- Baptist Beacon
Famed Army Ranger Jeff Struecker calls for thunder from America's pulpits
by ROGER ALFORD, The Christian Index
ATLANTA, GA – The hope of America is in the hands of her pastors, says a former U.S. Army Ranger who rose to fame in the aftermath of the Battle of Mogadishu, an intense 18-hour firefight in Somalia that was chronicled in the book and movie Black Hawk Down. Jeff Struecker spoke Thursday to lawmakers and pastors at the Georgia Baptist Mission Board’s annual legislative prayer breakfast at the Capitol complex in Atlanta.
“If there’s a hope for the future of Georgia, if there’s hope for the future of your city, if there’s hope for our country, it will come from the gospel of the Lord Jesus Christ, and only from Him,” Struecker said. “So, it is your pulpit, pastor, that will make all the difference.” When he was 18, Struecker, a member of the Ranger Hall of Fame, enlisted in the Army as an infantryman. He finished his service 22 years later as a chaplain. The heavily decorated soldier participated in the invasion of Panama, Operation Desert Storm, and the Battle of Mogadishu. He completed more than a dozen combat tours in Afghanistan and Iraq. Struecker, now pastor of 2 Cities Church in Columbus, Ga., told the crowd about a return trip he made to Mogadishu 20 years after the 1993 battle. “What I saw really broke my heart,” he said. “I had high hopes for Somalia. I had hopes that after all the American blood that had been spilled there, that the people of Somalia would have a chance for what we have in the United States, that they would have the opportunity for freedom, because a lot of great men gave their lives for that country.” Instead, Struecker said he saw a country that was worse off two decades later. “What I learned returning to Mogadishu a second time is that an ungodly people are an ungovernable people,” he said. “You give men weapons, and you give them the ability to wage war, if there’s nothing inside their heart holding them back, they will kill, destroy and take whatever they want.” Struecker said he sensed his call to ministry after the Battle of Mogadishu. “Because I had this rock solid Christian faith, in the middle of this 18-hour firefight, when everyone around us was absolutely convinced we’re all going to die tonight, that there’s no way we’re going to survive, in the middle of this God gave me supernatural peace,” he said. “When I came back from the battle the very next morning, no exaggeration, guys were … waiting to talk to me and were asking me questions about my faith. And they were saying, ‘Jeff, I saw something in you on those city streets last night. I was listening to your voice on the radio, and when everyone else was totally terrified, you were calm, and I don’t even understand how that’s possible. I don’t know what you have, Jeff, but whatever it is, I want it.’ And I spent the next day telling my buddies about my faith and how Jesus Christ can radically change their life.” In those moments, Struecker said God made clear to him that he was to go into ministry. “I have never forgotten this overwhelming sense that God wanted me to do something different than just kick in doors, kill bad guys, and make a country a safe place – that He wanted me to do something that would last for eternity. “Now, I stand in front of you, and I’m telling you I have great concern for our country. I’m not going to get political. My concern is not for who President Biden is going to pick for the Supreme Court. That worries me. My concern is not about the direction of our country and the polarization of the two political parties and how the news is weaponizing the Democratic and Republican parties against the American people to divide us right down the middle. That worries me. What really concerns me is America is becoming a post-Christian, atheistic, humanistic country, and I can tell you exactly what that looks like. You take it to the full extreme on that scale, and it looks like Mogadishu, Somalia 20 years later … because an ungodly people are an ungovernable people” Struecker described himself as a very patriotic person who takes his politics very seriously. “But,” he said, “my hope is not in our government; my hope is in the gospel.” The Bible makes clear, Struecker said, that the life-changing power of the gospel is what’s necessary to be able to live in a good country, amid good people. “This is what Jesus said in Luke 6:45: ‘A good people produce good fruit out of the goodness of their heart.’ And then just to make sure his audience doesn’t miss it, He says ‘an evil people will produce evil fruit because it comes out of an evil heart.’ What Jesus is really saying is if you want to live around good people, if you want to live in a good country, it’s going to take good hearts and we all know that can’t be done by the Supreme Court. The president of the United States, the Georgia state senate and Congress will not be able to pull that one off. That’s going to come form your churches. That’s going to come from the gospel of Jesus Christ. “In the words of John Adams, our second president: ‘When the pulpits thunder, then there’s hope for our country. So, my challenge to you, as one of you, as a former member of the U.S. military, and now serving the greatest army ever assembled on planet earth, the army of King Jesus, my challenge to you pastor is to thunder the gospel of the Lord Jesus Christ form your pulpits because a good people are a governable people, an ungodly people is an ungovernable people, and an ungovernable people will descend into chaos here in our country like it will anywhere else.”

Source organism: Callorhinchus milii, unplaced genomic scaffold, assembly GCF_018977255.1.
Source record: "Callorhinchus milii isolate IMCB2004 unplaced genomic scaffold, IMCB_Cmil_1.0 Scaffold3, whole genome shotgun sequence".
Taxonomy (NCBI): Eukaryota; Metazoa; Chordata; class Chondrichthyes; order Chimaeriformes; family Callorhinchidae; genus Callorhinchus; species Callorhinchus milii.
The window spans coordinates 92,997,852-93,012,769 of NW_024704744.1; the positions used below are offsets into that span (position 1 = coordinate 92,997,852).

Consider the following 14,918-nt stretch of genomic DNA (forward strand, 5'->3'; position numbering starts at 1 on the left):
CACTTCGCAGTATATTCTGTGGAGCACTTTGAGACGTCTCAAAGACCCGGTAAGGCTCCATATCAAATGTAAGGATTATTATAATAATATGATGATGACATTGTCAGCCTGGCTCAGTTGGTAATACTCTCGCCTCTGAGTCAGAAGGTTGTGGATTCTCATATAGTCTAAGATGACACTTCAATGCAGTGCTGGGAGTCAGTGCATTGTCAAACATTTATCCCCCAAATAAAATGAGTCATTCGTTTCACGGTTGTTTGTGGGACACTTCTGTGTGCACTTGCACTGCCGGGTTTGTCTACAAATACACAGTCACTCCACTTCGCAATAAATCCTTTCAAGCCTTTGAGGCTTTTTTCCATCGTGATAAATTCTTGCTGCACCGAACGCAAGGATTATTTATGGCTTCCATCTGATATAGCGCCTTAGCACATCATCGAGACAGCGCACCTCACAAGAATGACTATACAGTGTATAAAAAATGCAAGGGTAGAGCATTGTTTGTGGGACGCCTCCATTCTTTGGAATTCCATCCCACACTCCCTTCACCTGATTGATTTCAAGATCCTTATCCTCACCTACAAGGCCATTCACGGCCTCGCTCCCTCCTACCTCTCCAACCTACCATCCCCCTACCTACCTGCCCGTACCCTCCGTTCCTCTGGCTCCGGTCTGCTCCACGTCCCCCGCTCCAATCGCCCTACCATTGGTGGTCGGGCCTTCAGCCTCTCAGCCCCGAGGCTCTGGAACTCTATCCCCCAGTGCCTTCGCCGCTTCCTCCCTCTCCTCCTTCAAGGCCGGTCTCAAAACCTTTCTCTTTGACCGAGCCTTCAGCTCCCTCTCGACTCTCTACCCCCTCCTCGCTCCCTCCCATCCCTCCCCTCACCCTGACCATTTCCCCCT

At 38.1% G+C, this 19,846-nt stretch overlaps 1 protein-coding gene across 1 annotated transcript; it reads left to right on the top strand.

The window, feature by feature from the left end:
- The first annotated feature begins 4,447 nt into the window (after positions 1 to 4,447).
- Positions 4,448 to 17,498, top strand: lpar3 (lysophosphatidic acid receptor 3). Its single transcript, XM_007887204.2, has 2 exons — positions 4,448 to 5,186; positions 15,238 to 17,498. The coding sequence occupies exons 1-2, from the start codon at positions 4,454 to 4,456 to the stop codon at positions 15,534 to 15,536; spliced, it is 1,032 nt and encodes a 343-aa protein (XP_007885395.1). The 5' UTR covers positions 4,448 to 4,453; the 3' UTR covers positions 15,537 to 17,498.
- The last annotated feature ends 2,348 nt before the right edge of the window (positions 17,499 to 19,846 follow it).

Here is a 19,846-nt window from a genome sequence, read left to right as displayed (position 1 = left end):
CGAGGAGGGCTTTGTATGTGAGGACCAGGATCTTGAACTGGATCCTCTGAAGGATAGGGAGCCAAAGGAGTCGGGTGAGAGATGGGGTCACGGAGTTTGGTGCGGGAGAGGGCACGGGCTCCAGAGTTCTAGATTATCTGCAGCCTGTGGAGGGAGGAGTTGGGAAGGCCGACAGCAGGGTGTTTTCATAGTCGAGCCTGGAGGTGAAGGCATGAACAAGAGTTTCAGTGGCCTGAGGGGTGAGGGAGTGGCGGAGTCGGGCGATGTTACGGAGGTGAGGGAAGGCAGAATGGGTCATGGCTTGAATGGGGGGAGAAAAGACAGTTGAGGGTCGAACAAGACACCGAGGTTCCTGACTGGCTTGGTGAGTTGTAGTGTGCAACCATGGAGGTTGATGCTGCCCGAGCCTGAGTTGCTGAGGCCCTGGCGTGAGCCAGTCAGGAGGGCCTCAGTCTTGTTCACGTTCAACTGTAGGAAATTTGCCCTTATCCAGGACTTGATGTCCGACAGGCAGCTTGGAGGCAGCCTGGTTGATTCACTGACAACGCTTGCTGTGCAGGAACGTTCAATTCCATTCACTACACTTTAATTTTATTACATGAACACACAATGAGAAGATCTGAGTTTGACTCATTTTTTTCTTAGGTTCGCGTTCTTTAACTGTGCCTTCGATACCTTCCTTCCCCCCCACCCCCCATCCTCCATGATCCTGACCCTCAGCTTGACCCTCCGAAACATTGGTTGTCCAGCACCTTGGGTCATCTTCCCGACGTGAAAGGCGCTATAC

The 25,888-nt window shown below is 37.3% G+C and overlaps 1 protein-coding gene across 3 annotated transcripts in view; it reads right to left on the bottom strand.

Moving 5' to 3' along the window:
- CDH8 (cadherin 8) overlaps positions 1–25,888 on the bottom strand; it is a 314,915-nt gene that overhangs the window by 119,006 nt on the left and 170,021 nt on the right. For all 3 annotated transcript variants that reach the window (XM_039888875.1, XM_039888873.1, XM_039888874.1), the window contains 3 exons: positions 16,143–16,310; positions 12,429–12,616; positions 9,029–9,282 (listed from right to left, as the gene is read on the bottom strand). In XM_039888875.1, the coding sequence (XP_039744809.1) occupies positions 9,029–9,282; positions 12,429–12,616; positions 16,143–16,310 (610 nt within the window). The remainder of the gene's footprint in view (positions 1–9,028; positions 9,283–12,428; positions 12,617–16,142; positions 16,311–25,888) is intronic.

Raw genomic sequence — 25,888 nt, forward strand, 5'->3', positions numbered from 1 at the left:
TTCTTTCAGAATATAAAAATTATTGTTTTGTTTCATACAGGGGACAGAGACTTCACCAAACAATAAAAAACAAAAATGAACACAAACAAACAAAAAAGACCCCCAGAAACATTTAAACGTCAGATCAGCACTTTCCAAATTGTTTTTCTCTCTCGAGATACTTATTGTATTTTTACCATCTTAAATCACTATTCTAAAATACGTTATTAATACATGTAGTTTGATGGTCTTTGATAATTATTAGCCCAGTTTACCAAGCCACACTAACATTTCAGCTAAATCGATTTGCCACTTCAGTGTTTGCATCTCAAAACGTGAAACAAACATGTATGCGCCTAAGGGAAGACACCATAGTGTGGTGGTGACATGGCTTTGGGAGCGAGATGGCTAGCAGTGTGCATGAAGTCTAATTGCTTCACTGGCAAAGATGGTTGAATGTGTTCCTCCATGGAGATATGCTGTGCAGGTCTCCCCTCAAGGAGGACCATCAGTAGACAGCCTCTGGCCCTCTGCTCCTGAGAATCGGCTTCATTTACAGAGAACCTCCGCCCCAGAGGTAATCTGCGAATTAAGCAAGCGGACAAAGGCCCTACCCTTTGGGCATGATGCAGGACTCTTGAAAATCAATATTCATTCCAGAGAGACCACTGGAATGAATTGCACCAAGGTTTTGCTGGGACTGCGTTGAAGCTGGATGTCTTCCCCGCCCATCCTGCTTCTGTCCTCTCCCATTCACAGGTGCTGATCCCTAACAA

ABOUT THE AUTHOR
Roger Alford is the editor of the Christian Index which was founded in Washington, DC in 1822 by legendary Baptist leader Luther Rice. The Christian Index is the nation's oldest continuously published religious newspaper.